Cascading Style Sheet (CSS)

CSS Gradients

In earlier lessons, we read about the background property, along with background-image and background-color properties. Instead of setting an image for a background, you can use a gradient too. Not using an actual image file but a gradient background, results in far better performance of the webpage and better control over the design.

So what is a Gradient? A gradient is one color fading into another. In CSS you can control the colors and the changing pattern of gradients to modify them the way you want.

Remember that we used background-color to set the color of the background earlier. However for gradients we use background-image

    background-image: linear-gradient(red, orange);


This is the most common and useful gradient type. The gradients axis can go from left-to-right, top-to-bottom, or at any angle you chose. If you do not declare an angle, the axis is assumed to be top-to-bottom. You can use hexa code or named colors or RGB values, to specify the colors.

.gradient {
 	background-image: linear-gradient(to right, red, #f06d06 );	

To make it left-to-right, we pass an additional parameter at the beginning of the linear-gradient() function arguments, by using the word to, indicating the direction, for example, "to right". This syntax works for corners as well.

For instance if you wanted the axis of the gradient to start at the bottom left corner and go to the top right corner, you could say "to top right".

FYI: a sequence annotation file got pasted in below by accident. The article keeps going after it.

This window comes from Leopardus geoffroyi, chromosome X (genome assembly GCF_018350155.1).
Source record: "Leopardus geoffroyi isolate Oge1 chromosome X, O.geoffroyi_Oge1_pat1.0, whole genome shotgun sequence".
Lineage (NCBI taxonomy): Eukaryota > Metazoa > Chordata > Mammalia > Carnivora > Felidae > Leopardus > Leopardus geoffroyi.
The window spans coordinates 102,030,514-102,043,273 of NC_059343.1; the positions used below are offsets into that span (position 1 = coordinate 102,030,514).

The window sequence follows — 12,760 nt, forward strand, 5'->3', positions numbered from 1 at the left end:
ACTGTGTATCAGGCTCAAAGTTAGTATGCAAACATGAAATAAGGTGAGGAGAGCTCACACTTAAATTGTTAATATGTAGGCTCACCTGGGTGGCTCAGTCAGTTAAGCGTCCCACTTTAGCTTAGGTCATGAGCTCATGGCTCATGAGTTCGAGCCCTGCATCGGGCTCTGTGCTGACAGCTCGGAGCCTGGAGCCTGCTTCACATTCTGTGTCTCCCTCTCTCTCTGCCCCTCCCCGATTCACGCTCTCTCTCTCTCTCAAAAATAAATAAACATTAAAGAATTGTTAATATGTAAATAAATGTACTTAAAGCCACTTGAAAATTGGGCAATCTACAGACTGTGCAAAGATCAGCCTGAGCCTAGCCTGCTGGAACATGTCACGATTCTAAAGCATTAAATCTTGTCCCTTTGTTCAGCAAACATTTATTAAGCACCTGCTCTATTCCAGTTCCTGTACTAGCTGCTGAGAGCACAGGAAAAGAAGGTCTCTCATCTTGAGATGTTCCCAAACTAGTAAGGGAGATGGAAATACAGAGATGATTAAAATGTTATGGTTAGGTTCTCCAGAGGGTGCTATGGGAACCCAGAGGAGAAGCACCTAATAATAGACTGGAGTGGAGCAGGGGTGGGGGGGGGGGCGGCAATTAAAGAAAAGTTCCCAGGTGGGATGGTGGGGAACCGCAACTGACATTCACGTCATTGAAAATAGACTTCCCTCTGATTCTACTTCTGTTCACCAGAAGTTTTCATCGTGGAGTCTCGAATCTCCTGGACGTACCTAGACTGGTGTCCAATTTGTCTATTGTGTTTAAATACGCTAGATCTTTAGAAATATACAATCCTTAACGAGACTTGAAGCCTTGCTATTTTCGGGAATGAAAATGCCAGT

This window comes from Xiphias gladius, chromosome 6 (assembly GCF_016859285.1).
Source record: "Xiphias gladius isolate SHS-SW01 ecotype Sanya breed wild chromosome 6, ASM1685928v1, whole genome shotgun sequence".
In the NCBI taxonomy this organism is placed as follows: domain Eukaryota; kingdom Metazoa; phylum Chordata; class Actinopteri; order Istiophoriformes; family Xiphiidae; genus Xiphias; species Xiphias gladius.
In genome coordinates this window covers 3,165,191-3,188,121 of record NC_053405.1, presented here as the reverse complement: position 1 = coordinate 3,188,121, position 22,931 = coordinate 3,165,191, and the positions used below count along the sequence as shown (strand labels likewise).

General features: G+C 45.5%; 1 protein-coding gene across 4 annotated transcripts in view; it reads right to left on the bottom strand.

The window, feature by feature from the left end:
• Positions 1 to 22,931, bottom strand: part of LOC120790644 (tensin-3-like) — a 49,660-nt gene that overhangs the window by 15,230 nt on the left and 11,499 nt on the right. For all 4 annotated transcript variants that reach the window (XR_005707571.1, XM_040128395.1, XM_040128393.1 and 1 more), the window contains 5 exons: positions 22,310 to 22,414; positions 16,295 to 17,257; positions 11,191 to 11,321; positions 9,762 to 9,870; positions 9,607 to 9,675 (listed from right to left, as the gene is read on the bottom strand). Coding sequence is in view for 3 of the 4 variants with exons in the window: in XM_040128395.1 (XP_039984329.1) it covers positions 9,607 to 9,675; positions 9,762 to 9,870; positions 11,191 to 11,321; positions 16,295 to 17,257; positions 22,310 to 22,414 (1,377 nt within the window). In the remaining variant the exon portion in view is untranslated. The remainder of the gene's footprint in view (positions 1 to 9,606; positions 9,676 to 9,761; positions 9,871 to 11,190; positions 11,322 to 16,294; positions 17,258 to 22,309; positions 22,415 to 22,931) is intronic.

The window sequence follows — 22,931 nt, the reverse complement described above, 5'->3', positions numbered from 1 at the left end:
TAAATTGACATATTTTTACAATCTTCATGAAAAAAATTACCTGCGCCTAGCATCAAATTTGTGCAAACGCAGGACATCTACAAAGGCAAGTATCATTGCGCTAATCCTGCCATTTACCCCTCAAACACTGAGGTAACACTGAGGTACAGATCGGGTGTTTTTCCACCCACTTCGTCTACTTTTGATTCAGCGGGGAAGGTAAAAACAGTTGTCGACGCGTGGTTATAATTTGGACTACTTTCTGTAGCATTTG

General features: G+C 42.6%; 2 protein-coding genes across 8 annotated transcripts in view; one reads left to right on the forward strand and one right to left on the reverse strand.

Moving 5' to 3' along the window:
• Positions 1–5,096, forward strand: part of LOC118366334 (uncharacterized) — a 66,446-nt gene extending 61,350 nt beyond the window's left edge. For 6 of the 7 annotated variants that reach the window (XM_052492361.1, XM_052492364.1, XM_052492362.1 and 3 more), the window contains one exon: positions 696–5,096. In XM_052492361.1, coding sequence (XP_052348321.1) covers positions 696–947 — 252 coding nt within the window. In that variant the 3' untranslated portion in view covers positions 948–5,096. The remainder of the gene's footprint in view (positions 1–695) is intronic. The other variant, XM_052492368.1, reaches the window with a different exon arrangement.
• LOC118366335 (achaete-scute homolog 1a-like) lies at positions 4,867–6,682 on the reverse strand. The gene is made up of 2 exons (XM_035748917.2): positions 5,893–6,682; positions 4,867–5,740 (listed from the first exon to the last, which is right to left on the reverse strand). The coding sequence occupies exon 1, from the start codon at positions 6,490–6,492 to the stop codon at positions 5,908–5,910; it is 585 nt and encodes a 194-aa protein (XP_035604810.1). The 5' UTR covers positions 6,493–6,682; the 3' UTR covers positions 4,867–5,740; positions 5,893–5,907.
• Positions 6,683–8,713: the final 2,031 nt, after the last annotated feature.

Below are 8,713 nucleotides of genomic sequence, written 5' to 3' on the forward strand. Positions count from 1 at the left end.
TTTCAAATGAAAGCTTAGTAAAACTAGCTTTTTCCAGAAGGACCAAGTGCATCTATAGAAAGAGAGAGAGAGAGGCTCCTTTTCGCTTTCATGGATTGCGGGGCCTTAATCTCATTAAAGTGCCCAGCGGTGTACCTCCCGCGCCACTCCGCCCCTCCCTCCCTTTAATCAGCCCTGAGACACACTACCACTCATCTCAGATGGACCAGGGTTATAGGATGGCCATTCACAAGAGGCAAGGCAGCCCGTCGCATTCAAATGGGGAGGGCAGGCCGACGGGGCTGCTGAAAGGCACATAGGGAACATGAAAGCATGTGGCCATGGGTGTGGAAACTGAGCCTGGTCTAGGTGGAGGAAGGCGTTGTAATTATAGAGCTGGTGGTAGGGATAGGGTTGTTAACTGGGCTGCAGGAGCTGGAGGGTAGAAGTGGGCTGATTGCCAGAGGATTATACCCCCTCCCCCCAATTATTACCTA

You can use as many colors as you want to make a gradient.

.gradient {
    background-image:linear-gradient(to right, red, #3366ff, rgb(255, 255, 0), green);	

Live Example →


Radial gradient differs from linear in the way that it starts from a single point and spread outwards. Gradients are often used to simulate a lighting effect, so they can be useful to make a gradient seem even more natural.

The default setting is that the first color starts in the (center) of the element and fades to the end color towards the edge of the element. The fading happens at an equal rate no matter which direction. The default style of fading is an ellipse, but can be forced to a circle style too.


/* default ellipse */
.gradient {
  	background-image:radial-gradient(yellow, #3366ff );	

/* changing the fading to circle form */
.gradient {
  	background-image:radial-gradient(circle, yellow, #3366ff );	

Live Example →

The following browsers support both linear and radial gradients:

  • Chrome 26+
  • Firefox 16+
  • IE 10+
  • Opera 15+
  • Safari 6.1+

There is also a third kind of gradient, that is, repeating gradient. However not many browsers support this type as of now.

You can have a lot of fun with gradients. They are better options in terms of performance as compared to a background-image and they look more natural.